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Tax bill could undermine Puerto Rico’s recovery, governor says

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Puerto Rico Governor Ricardo Rossello on Tuesday urged the U.S. Congress to address issues in the Republican tax bill that he said would harm the island’s economy, which is already reeling from the devastation of Hurricane Maria and years of financial hardships.

A provision in the tax bill that is meant to keep companies from shifting profits to other countries to avoid paying taxes would affect Puerto Rico because the U.S. territory is considered a foreign jurisdiction for tax purposes, even though its 3.4 million residents are American citizens.

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The tax bill was expected to win final passage in the Republican-led Congress on Wednesday.

At a news conference with two members of Trump’s Cabinet who visited the island to assess the hurricane’s impact – Homeland Security Secretary Kirstjen Nielsen and Housing and Urban Development Secretary Ben Carson – Rossello said the provision designed to prevent shifting of profits – a process known as “base erosion” – amounts to a new tax that Puerto Rico cannot afford.

“There is an opportunity to set things straight, to give Puerto Rico an opportunity and to eliminate this just weird application of the base-erosion provision to a jurisdiction of the United States,” Rossello said.

He urged lawmakers to attach an exemption from the tax for Puerto Rico to a year-end spendingbill they are writing.

Rossello also said Puerto Rico’s Medicaid funding could run out as soon as February, leaving millions of residents without health insurance coverage, unless Congress acts soon.

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Even before Maria laid waste to the island three months ago, Puerto Rico was contending with $72 billion in debt. Rossello has asked the U.S. government for a total of $94.4 billion in aid, including $31.1 billion for housing and $17.8 billion to rebuild the ruined power grid.

About 70 percent of Puerto Rico’s power grid – as measured by its peak use – is operating, the government has said. The U.S. Army Corps of Engineers projects 95 percent of the grid will have power by the end of February, but it will take until the end of May for power to resume on the rest of the island.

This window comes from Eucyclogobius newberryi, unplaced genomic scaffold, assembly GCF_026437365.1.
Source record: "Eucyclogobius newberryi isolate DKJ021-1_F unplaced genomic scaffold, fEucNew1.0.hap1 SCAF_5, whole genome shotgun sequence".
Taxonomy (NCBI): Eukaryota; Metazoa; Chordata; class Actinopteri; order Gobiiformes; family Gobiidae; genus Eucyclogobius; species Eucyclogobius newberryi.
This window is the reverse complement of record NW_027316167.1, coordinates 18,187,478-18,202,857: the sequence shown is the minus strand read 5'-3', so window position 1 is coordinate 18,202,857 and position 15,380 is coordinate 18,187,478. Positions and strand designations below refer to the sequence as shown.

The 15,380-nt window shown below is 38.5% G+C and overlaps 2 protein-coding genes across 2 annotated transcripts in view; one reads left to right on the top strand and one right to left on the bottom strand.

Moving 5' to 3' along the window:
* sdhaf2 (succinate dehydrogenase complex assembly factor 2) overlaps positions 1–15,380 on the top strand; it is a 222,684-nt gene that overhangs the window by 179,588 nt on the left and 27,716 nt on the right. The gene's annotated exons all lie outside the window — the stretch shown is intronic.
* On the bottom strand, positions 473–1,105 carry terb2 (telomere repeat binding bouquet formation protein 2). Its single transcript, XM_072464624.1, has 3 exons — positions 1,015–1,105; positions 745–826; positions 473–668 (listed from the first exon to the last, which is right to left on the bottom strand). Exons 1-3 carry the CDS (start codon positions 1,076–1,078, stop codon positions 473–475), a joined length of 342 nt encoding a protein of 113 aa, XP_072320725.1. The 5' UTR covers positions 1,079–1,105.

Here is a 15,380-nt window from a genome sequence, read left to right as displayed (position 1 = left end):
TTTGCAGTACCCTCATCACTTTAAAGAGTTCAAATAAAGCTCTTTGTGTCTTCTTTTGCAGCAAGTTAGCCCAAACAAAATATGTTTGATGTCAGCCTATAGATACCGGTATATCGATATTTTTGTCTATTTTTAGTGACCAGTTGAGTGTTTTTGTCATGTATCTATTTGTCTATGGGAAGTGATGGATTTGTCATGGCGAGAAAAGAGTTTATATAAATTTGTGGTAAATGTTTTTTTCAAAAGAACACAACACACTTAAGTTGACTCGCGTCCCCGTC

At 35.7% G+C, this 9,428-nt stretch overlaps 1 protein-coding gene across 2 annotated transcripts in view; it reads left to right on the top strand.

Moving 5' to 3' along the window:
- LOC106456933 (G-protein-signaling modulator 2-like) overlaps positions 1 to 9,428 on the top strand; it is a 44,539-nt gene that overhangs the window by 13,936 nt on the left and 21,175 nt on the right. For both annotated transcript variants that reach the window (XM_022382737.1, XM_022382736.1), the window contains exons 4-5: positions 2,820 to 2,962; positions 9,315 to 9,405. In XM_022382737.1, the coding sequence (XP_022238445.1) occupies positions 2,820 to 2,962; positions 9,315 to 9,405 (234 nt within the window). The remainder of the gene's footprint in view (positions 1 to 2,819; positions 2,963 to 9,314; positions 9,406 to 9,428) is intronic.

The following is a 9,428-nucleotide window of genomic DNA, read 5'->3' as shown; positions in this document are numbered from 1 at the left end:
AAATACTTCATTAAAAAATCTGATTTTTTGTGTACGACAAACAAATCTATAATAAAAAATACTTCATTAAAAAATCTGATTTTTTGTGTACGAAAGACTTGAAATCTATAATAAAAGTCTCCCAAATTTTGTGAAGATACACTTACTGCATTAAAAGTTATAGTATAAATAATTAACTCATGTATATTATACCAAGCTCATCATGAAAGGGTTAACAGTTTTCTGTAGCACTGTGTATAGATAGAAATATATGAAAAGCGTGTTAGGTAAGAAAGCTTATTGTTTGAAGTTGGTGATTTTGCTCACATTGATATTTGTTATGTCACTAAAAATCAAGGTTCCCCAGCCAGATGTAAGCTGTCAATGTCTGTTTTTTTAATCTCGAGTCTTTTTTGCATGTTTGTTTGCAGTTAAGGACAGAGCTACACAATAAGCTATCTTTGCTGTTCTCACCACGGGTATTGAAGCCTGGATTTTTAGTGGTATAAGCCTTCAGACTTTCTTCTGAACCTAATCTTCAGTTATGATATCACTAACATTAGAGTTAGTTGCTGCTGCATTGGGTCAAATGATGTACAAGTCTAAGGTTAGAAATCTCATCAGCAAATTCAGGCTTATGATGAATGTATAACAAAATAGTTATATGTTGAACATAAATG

House of Representatives Republicans this week unveiled an $81 billion natural disaster aid package intended to help Puerto Rico and states such as Texas that have been hit by hurricanes, as well as California, which is grappling with wildfires.

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(Reporting by Roberta Rampton; Writing by Lisa Lambert; Editing by Caren Bohan and Leslie Adler)


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Florida sheriff ordered his officers to not wear face masks — and then banned the safety gear

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A Florida sheriff ordered his officers to not wear face masks -- and banned the safety gear from his office -- even as the southern US state has hit record daily coronavirus death tolls.

Sheriff Billy Woods, of central Florida's Marion County, emailed deputies Tuesday to tell them of the new mask prohibition, according to local paper the Ocala Star Banner, citing the message.

"My order will stand as is when you are on-duty/working as my employee and representing my Office – masks will not be worn," the email read.

The sheriff allowed for certain exceptions, including for officers who work in prisons, schools, hospitals or with people suspected of being infected with the virus.

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Fast-moving brush fire north of Los Angeles has prompted mandatory evacuation orders for some 500 homes

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A fast-moving brush fire north of Los Angeles prompted mandatory evacuation orders for some 500 homes on Wednesday as firefighters battled the flames that had burned 10,000 acres by early evening, authorities said.

The Lake Fire erupted at around 3:30 pm (2230 GMT) near Lake Hughes, about a 90-minute drive from Los Angeles.

Rapidly-spreading flames had scorched some 10,000 acres (4,050 hectares) within a little more than three hours, according to the Los Angeles County Fire Department.

"Multiple agencies are battling a brush fire near the Lake Hughes area in the Angeles National Forest," the department said in a tweet.

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‘Trump should know how to be in public with a woman who publicly humiliated him’: Trevor Noah jokes

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"The Daily Show's" Trevor Noah couldn't help but notice President Donald Trump's confusion during the Q&A of his daily coronavirus press briefing. Trump was asked about Vice President Joe Biden's pick as Sen. Kamala Harris (D-CA) as his running mate. In his attacks on Harris, Trump seemed to be spending more time defending Biden than he did attacking him.

Trump claimed the reason he was surprised Biden picked Harris is that she was "very very nasty to Joe Biden," he said she was "probably nastier even than Pocahontas," his nickname for Sen. Elizabeth Warren (D-MA). "She was very disrespectful to Joe Biden."

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